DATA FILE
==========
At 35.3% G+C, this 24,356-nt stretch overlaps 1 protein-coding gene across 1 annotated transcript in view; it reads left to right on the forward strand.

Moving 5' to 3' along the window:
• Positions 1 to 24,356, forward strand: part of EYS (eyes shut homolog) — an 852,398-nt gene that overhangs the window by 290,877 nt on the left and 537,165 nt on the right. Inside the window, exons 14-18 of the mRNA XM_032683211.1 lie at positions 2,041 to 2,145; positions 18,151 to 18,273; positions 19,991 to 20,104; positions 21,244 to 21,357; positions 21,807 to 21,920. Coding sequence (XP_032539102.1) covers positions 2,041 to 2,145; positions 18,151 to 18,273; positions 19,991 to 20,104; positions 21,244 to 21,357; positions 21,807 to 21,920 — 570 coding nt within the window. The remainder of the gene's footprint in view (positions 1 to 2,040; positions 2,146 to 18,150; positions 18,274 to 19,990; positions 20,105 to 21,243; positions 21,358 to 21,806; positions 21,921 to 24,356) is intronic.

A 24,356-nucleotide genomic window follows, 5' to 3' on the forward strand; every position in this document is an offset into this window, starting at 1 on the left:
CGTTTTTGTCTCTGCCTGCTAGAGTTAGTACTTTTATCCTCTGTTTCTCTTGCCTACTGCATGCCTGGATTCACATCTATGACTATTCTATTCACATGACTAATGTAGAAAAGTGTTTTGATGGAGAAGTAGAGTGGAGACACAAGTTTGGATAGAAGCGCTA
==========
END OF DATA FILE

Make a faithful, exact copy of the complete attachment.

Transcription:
At 35.3% G+C, this 24,356-nt stretch overlaps 1 protein-coding gene across 1 annotated transcript in view; it reads left to right on the forward strand.

Moving 5' to 3' along the window:
• Positions 1 to 24,356, forward strand: part of EYS (eyes shut homolog) — an 852,398-nt gene that overhangs the window by 290,877 nt on the left and 537,165 nt on the right. Inside the window, exons 14-18 of the mRNA XM_032683211.1 lie at positions 2,041 to 2,145; positions 18,151 to 18,273; positions 19,991 to 20,104; positions 21,244 to 21,357; positions 21,807 to 21,920. Coding sequence (XP_032539102.1) covers positions 2,041 to 2,145; positions 18,151 to 18,273; positions 19,991 to 20,104; positions 21,244 to 21,357; positions 21,807 to 21,920 — 570 coding nt within the window. The remainder of the gene's footprint in view (positions 1 to 2,040; positions 2,146 to 18,150; positions 18,274 to 19,990; positions 20,105 to 21,243; positions 21,358 to 21,806; positions 21,921 to 24,356) is intronic.

A 24,356-nucleotide genomic window follows, 5' to 3' on the forward strand; every position in this document is an offset into this window, starting at 1 on the left:
CGTTTTTGTCTCTGCCTGCTAGAGTTAGTACTTTTATCCTCTGTTTCTCTTGCCTACTGCATGCCTGGATTCACATCTATGACTATTCTATTCACATGACTAATGTAGAAAAGTGTTTTGATGGAGAAGTAGAGTGGAGACACAAGTTTGGATAGAAGCGCTA